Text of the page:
"You have vaulter's thighs," my coach sighed as she explained the judges' remarks on my scorecard. They'd noted that while my floor routine performance was good, I didn't have the "long, lean lines" expected of a competitive gymnast. That may not sound like much of a slam, but I understood the coded language very well. "Long, lean lines" meant thin, thin, thin — the ideal body type for a gymnast when I was competing. And "vaulter's thighs"? Let's just say that was not meant as a compliment.
My ignominious gymnastics career ended quickly, but the body hate sure didn't. "Vaulter's thighs," I'd say to the sales girl and shrug dejectedly when I tried on high-end jeans at the mall and found they wouldn't go past my knees. "I want to be long and lean," I'd add. It didn't even occur to me then that how people talked about me as an athlete — and how people talk in general about female athletes — had poisoned my psyche so much.
That is until the 2016 Rio Olympics showed me. Even though I was never a great gymnast, I loved the sport more than anything and so I've watched it (and pretty much every other sport) breathlessly since coverage first started last Friday. But my adult eyes and ears quickly picked up on things my teen ears missed.
This way of talking about female athletes only in terms of their looks, husbands, children, age or "fuckability" isn't new. In a recent video as part of the I Am Second project, Beijing Olympic medalist Shawn Johnson shared how even though she won both bronze and gold medals, everyone was obsessed with her weight instead of her talent. It nearly killed her spirit and it influenced her decision to retire from gymnastics.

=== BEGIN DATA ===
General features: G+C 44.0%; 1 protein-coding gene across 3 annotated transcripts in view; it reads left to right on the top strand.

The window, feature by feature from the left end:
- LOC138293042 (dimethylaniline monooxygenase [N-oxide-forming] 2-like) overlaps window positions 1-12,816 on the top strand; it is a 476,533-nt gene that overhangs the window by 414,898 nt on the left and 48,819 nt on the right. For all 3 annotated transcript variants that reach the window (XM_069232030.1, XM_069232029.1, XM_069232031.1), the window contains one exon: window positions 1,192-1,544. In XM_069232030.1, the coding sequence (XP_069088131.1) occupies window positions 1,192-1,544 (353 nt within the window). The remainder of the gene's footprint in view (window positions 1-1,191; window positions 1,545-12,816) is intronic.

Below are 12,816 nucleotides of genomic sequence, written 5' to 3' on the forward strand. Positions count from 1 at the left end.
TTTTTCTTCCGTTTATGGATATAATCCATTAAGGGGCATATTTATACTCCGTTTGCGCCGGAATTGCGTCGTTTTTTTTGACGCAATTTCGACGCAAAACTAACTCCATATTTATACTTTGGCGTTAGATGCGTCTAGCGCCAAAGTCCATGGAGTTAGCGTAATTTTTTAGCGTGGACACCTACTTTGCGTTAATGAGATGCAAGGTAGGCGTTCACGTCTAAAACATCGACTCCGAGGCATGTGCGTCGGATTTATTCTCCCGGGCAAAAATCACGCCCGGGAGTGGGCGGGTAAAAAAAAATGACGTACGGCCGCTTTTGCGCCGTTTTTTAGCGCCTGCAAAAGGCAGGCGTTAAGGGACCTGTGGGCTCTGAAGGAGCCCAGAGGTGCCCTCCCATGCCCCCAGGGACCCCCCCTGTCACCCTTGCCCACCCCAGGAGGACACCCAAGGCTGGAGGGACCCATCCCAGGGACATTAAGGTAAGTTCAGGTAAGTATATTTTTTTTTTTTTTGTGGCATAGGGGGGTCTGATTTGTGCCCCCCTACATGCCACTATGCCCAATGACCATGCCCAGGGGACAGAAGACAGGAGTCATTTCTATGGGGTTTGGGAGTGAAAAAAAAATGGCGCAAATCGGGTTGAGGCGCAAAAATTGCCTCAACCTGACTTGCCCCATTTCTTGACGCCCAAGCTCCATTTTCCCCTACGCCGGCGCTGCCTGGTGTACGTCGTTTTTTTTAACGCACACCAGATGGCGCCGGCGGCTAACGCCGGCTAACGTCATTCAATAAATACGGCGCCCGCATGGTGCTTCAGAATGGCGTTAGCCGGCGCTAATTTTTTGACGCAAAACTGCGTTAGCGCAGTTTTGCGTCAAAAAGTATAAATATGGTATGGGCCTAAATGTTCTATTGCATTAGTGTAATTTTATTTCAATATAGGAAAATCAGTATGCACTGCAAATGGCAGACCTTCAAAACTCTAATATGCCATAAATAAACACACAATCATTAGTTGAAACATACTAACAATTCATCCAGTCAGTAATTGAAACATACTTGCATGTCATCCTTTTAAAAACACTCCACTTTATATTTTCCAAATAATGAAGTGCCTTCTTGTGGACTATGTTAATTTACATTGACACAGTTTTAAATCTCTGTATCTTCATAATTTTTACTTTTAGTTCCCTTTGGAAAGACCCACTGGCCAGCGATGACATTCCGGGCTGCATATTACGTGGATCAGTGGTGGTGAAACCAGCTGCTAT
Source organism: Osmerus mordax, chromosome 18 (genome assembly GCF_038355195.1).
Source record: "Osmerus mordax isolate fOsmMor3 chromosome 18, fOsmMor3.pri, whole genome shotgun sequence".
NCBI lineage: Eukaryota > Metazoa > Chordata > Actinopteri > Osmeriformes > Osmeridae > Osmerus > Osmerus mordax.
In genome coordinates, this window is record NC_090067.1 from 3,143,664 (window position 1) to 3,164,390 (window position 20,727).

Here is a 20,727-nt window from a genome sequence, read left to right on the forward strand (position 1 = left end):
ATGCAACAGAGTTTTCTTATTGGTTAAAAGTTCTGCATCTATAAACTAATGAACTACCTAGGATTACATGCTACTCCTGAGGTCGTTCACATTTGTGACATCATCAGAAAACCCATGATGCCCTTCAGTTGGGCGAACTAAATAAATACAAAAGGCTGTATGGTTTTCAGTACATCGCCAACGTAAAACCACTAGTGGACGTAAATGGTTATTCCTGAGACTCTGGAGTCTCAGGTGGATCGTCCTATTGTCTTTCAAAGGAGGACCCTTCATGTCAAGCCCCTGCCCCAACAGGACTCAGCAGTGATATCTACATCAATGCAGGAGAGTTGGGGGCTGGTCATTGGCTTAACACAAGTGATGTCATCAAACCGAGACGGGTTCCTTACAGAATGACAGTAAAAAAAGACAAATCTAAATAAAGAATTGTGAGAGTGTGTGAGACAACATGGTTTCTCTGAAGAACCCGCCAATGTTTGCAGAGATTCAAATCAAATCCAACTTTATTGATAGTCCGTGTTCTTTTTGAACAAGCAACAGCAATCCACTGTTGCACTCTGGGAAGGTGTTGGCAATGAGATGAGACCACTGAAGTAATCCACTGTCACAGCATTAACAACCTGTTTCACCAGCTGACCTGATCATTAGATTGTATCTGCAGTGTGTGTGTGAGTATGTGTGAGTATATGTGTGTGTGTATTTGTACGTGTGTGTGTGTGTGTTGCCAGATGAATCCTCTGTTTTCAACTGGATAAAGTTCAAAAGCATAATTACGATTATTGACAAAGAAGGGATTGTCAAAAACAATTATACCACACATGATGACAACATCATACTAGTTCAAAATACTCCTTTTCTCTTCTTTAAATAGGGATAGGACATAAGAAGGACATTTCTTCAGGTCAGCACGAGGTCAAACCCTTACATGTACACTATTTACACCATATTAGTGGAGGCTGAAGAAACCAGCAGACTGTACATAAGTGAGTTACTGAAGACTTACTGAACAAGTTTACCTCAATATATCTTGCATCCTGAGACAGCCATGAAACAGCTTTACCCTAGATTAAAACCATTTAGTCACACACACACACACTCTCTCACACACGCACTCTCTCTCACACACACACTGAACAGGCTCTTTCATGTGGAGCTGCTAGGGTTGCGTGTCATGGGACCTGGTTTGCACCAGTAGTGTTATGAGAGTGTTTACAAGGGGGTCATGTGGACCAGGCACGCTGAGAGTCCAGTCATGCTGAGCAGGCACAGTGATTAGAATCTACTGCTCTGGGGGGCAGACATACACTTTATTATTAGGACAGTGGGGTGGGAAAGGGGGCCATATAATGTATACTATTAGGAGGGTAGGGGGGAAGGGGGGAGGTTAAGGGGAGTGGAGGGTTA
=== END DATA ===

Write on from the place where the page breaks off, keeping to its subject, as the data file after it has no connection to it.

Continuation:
In a new Dove campaign, they are calling out the way talk about female athletes.
The campaign is called My Beauty My Say, and it highlights other recent media talking points about female athletes, including commenting on a tennis player's "huge nipples" (what?), a volleyball player's "quality ass" and how a gymnast was "built like a fire hydrant." It's enough to kill anyone's spirit, frankly, even for those of us just watching. I mean, if an elite athlete's record-breaking body isn't good enough, then whose is?
But there is hope. Things are changing as female athletes speak out and challenge the stereotypes. And on a grassroots level, we can change the conversation by changing the way we talk about others and especially how we talk about ourselves. Just last night, for instance, as I watched the gymnastics qualifying rounds with my young daughter, she pointed to Simone Biles after her incredible vault and said, "Wow, look at all the muscles in her legs!"
"Yep, she has vaulter's thighs," I said proudly.
"I want vaulter's thighs," my daughter gasped and it was clear it was the highest compliment. As it should be.
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